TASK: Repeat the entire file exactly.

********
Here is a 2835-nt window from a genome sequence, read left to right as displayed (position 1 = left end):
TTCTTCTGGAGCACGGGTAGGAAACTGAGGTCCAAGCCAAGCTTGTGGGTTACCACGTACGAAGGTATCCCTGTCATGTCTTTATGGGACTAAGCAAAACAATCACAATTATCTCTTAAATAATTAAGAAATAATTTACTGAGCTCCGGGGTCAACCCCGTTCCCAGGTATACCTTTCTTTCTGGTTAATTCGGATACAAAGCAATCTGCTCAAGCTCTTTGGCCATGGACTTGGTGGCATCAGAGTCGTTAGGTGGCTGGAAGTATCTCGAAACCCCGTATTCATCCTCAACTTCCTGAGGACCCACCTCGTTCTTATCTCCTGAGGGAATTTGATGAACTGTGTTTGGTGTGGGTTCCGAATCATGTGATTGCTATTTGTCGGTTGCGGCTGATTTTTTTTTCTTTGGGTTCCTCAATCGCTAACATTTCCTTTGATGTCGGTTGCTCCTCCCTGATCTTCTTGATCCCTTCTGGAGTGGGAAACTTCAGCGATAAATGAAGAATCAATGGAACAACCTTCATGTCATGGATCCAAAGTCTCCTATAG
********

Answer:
Here is a 2835-nt window from a genome sequence, read left to right as displayed (position 1 = left end):
TTCTTCTGGAGCACGGGTAGGAAACTGAGGTCCAAGCCAAGCTTGTGGGTTACCACGTACGAAGGTATCCCTGTCATGTCTTTATGGGACTAAGCAAAACAATCACAATTATCTCTTAAATAATTAAGAAATAATTTACTGAGCTCCGGGGTCAACCCCGTTCCCAGGTATACCTTTCTTTCTGGTTAATTCGGATACAAAGCAATCTGCTCAAGCTCTTTGGCCATGGACTTGGTGGCATCAGAGTCGTTAGGTGGCTGGAAGTATCTCGAAACCCCGTATTCATCCTCAACTTCCTGAGGACCCACCTCGTTCTTATCTCCTGAGGGAATTTGATGAACTGTGTTTGGTGTGGGTTCCGAATCATGTGATTGCTATTTGTCGGTTGCGGCTGATTTTTTTTTCTTTGGGTTCCTCAATCGCTAACATTTCCTTTGATGTCGGTTGCTCCTCCCTGATCTTCTTGATCCCTTCTGGAGTGGGAAACTTCAGCGATAAATGAAGAATCAATGGAACAACCTTCATGTCATGGATCCAAAGTCTCCTATAG